An ethical dilemma of our time is – is it ok to eat meat or should we go vegetarian or even vegan?
I am a vegetarian, bordering on vegan. The people that I argue with over this issue almost always take the line that it’s natural for us and part of our biological heritage to include meat in our diets. They then often go on to justify their position further by saying that if we didn’t eat animals then all those millions of cows, pigs, sheep and chickens wouldn’t exist at all and so surely it’s better that they live their lives, even if those lives are not great, and that we eat them. Continue reading “Should humanity go vegan?”
Here’s another chapter of my book. The point of this chapter is to show how we need to overcome our outdated psychological response to the environment.
Earlier on I discussed humanity’s attitude towards to environment. It’s now time to return to that.
As already set out, the environment has never really been too much of a problem for us. True, life has been hard here and there with a possible drying of the climate, forcing us down from the trees in the first place, or the difficulty of the coming and going of ice-ages forcing our migration. It could have been that such environmental changes are what forced us into a situation where the Next Level could initiate in the first place and start us out on our path of uniqueness.
Ecosystems are about balance with all the component species fitting together and working together to keep the system flowing and turning over. Before we set off down the route of the Next Level, humans would also have been in balance with the African ecosystem. As we started to become more sophisticated with the initiation of the Next Level with better tools, intellect and better survivability, we started to loose that balance.
When has the environment ever been a problem for any one species? Apart from the problems of being eaten, dying of a disease or being burnt to the ground in a forest fire if you happen to be a tree. Assuming that your species continues to exist, even if that might not necessarily include you, when has the environment ever been a problem? In terms of incoming nutrients, water, food and resources, when has the environment ever a problem? Generally, there’s always more coming from somewhere. The ecosystems are, generally, in balance. There might be patches of drought meaning less water and less food, but it usually gets better. Ecosystems do change over time otherwise new species wouldn’t evolve or others go extinct. But it’s usually a very slow process with little change between the generations.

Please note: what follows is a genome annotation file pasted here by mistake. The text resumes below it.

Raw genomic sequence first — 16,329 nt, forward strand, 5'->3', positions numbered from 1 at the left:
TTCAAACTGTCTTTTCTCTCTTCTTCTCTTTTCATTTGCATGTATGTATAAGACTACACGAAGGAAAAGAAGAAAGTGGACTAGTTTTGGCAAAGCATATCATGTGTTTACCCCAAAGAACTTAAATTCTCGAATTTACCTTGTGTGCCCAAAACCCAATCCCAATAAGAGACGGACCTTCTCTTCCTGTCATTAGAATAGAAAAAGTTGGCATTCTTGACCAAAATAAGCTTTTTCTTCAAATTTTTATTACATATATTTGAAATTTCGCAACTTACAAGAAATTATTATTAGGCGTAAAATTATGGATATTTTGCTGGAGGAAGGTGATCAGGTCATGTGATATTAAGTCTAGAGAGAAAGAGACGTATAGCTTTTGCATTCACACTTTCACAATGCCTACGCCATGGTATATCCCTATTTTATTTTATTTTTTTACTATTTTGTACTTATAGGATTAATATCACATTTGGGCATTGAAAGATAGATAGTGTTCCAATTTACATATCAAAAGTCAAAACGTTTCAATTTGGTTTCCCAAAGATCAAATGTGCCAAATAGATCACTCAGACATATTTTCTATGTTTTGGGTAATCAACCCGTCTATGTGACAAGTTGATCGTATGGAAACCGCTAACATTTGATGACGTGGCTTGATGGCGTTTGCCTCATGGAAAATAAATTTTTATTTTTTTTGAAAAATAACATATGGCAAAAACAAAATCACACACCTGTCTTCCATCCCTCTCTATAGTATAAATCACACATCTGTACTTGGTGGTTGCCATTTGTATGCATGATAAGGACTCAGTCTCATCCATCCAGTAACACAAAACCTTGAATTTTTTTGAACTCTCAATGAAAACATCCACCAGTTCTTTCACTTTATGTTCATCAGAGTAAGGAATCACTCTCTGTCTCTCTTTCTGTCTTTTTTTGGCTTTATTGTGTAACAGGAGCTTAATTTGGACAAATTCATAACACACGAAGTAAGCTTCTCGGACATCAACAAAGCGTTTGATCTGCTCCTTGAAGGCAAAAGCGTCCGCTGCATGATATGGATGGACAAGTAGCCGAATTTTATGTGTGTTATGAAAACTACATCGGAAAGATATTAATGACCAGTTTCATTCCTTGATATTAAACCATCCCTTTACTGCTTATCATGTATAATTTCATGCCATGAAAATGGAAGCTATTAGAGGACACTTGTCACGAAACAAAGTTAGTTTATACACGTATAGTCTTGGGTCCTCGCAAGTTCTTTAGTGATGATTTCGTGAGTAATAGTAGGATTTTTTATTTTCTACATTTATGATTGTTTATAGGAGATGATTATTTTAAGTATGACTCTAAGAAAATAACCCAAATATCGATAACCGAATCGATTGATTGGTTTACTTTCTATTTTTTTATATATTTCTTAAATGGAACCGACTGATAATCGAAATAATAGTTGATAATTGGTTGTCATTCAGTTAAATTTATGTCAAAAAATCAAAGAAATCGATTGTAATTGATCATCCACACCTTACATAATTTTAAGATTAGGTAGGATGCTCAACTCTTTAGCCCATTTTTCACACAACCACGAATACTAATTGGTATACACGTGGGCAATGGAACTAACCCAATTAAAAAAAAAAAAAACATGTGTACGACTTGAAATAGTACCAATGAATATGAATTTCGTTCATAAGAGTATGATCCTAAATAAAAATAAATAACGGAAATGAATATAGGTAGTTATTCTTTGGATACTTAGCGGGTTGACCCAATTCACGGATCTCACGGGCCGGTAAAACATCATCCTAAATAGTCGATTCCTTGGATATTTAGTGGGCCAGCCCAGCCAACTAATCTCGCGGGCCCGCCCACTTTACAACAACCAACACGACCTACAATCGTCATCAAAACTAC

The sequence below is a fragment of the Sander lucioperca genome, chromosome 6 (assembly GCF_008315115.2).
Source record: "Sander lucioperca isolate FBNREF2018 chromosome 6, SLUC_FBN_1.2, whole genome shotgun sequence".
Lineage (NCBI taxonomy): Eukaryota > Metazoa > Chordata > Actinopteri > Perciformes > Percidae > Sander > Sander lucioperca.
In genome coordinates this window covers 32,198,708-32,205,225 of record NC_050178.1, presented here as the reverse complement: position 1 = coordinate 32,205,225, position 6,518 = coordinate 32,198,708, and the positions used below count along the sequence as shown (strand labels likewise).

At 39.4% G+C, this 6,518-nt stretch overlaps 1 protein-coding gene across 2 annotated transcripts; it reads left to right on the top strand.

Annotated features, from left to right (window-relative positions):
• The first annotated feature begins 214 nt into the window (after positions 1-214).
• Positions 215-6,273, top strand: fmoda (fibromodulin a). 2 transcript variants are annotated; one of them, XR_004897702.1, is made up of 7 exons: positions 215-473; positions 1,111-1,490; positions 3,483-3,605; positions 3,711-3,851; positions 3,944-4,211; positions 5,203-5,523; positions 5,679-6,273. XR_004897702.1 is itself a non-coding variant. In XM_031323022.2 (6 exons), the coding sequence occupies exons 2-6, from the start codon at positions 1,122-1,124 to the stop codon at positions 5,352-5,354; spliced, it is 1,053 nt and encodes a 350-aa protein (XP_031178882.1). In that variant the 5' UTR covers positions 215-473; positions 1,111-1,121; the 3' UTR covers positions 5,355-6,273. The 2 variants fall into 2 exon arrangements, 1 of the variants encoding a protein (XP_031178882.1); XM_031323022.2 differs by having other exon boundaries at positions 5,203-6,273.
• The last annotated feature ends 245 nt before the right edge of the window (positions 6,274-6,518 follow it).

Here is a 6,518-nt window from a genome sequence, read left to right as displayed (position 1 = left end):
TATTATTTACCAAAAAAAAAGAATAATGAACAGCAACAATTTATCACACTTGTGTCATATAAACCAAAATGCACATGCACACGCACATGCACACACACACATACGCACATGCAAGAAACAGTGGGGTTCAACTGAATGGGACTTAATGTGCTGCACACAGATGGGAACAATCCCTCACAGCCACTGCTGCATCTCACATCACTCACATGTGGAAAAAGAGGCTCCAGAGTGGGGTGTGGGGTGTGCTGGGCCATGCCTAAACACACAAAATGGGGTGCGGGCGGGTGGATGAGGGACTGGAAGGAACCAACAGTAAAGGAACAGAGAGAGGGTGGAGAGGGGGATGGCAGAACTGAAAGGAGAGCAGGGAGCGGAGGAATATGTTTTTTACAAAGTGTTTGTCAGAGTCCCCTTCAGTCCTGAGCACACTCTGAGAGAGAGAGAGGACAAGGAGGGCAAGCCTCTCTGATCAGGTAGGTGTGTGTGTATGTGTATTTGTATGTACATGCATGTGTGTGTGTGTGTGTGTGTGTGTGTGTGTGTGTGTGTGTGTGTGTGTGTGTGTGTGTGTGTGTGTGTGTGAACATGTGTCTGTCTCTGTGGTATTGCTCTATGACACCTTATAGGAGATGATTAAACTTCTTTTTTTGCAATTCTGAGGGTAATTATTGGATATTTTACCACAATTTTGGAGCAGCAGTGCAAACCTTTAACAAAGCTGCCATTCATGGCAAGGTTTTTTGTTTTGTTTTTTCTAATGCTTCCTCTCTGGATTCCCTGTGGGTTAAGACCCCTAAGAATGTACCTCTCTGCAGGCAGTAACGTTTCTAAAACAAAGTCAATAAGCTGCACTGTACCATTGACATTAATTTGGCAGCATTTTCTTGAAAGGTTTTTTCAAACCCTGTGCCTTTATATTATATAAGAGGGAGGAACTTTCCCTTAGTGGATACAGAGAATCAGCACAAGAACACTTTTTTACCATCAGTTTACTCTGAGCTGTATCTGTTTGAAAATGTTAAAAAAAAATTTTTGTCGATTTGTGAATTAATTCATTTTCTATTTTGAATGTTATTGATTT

To give you a taste of my book, here’s the section on conformity:
Conform to the norm
Conformity, as discussed earlier, is an important part of what keeps society together. Back with the caveman, it would have been vital. Way before we were human it would have been vital. Whilst it’s still good to be part of a society and feel like you belong, conforming to what is normal or what is expected is increasingly becoming a problem, creating confusion and anxiety, in a society that is becoming increasingly complex.
This review is from Richard Claxton from September 2017:
“If you want to take a journey through the history of human evolution, how our psychology evolved and then consider what might be the next evolutionary steps for humanity (if we can find a way of preserving the biosphere that sustains us), you would do well to give this book a go. As a (1) non-scientist by educational background and (2) an environmental campaigner and activist, I found this a fascinating and thought-provoking read.
Jeff Rice’s lucid and often-conversational style makes the book very accessible; it also asks some profound questions about where we are going as a species, speculating on the very diverse possible outcomes as we enter the ‘Next Level of Complexity in the Universe’. Rice argues that, “in terms of evolution, we are in a transitional phase” and that “something is happening” in relation to that ‘Next Level’. Hitherto, we have been the ape that got lucky and evolved to be the all-powerful, all-consuming top species. But that pre-eminence may not last. One of Rice’s key arguments is that our psychology struggles to keep up with rapid technological advance and change: we are in essence “a Stone Age human in a Space Age World.” He goes on to say, “Technology has surged forward. The intellectual aspects of our brains are fast catching up but the more primitive caveman part of us, our emotions and our social structure, are trailing.” This discrepancy, he argues, contributes to our current inability to tackle serious global problems effectively, for example, climate breakdown and habitat loss. However, plenty of hope is offered in an often optimistic concluding section – evidence of human psychology and consciousness emerging that can take us beyond our hard-wired caveman impulses. A very interesting book.”